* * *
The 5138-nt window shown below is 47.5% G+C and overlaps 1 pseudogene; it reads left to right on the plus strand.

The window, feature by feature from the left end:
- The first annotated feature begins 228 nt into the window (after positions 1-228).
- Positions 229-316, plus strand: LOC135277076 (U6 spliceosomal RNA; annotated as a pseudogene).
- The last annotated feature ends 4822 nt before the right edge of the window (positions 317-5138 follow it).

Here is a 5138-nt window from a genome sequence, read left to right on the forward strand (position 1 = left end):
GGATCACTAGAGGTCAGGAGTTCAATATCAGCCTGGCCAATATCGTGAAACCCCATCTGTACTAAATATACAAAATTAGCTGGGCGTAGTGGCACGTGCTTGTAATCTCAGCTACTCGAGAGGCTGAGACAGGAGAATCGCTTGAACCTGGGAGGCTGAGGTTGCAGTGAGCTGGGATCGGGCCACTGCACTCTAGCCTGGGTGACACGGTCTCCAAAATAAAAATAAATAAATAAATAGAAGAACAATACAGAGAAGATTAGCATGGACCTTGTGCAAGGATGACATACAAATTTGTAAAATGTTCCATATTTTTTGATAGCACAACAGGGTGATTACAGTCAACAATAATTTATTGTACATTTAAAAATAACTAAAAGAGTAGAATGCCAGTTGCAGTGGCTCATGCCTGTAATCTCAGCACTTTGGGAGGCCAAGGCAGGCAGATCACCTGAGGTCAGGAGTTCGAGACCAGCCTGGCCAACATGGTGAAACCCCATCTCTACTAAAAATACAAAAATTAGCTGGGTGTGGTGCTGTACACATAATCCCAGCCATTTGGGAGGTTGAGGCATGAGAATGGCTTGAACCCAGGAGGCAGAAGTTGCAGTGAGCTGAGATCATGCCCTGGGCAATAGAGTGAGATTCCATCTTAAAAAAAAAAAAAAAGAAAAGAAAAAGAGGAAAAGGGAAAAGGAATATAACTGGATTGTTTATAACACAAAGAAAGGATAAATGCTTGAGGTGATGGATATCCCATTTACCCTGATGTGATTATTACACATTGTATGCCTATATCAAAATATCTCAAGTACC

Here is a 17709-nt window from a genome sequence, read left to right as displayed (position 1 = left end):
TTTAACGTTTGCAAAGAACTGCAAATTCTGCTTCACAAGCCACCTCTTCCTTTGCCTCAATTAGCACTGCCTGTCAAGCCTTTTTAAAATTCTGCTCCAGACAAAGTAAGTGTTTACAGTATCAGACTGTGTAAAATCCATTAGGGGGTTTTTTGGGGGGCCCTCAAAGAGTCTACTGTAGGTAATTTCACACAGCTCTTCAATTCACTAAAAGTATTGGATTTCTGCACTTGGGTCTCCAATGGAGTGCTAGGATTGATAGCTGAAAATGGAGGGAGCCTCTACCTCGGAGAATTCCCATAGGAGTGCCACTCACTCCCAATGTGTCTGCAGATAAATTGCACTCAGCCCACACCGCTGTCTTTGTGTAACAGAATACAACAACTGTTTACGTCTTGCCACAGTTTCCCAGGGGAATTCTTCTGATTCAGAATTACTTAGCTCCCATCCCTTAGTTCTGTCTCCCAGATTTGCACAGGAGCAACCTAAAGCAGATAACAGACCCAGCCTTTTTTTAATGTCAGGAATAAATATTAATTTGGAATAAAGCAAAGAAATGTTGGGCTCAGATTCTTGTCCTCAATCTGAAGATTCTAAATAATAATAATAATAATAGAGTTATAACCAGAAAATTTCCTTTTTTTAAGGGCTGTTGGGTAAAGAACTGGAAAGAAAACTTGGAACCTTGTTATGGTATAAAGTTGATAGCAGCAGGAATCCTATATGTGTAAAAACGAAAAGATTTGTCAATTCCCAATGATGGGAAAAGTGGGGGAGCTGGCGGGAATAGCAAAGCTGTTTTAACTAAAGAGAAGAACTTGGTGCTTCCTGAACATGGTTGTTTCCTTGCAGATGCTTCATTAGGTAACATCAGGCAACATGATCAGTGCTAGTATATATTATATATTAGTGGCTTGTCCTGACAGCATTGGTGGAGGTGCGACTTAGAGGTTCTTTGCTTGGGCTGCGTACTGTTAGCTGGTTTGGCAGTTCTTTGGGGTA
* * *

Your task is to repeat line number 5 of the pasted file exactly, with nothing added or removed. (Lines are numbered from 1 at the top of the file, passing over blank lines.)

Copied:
- The last annotated feature ends 4822 nt before the right edge of the window (positions 317-5138 follow it).